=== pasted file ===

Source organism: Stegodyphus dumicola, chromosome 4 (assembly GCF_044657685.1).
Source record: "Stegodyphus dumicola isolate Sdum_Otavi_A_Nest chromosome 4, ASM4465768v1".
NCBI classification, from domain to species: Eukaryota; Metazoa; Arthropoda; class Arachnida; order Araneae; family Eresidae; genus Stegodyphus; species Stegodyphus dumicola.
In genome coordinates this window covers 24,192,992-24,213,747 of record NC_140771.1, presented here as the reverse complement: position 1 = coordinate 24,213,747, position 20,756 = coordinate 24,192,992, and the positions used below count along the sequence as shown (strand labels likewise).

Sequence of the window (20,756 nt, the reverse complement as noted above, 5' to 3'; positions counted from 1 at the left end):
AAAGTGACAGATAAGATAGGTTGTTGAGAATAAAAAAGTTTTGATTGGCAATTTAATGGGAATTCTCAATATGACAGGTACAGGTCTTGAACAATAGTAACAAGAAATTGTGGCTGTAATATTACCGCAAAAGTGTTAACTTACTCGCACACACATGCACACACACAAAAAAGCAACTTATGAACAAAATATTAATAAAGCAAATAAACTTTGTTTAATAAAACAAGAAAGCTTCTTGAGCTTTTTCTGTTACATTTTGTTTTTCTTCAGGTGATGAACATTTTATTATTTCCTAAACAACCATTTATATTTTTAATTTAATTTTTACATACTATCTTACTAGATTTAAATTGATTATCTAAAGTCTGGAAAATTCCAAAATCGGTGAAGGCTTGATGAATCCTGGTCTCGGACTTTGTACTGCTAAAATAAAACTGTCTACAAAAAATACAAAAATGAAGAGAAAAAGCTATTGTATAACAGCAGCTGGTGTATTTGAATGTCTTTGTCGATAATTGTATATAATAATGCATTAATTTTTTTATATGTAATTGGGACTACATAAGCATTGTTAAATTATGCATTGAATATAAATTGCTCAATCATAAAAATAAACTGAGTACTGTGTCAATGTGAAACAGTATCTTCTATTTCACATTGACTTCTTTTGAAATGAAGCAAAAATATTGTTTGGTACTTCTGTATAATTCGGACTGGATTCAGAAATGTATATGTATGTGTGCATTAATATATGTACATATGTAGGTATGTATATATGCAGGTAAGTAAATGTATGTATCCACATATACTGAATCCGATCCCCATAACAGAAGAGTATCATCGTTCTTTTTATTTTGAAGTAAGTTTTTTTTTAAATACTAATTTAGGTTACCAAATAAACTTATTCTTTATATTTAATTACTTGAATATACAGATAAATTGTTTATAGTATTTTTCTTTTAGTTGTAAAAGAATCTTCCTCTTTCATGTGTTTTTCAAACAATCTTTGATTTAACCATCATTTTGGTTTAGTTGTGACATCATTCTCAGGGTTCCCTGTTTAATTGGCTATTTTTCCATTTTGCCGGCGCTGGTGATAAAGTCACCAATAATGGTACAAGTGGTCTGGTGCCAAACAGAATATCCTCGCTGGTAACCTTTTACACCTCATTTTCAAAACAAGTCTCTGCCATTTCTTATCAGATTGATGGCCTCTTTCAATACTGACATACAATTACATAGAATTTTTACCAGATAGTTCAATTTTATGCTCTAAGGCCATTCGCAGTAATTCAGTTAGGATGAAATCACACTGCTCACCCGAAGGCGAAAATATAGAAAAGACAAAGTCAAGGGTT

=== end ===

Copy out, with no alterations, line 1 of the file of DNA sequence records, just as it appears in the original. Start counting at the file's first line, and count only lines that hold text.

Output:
Source organism: Stegodyphus dumicola, chromosome 4 (assembly GCF_044657685.1).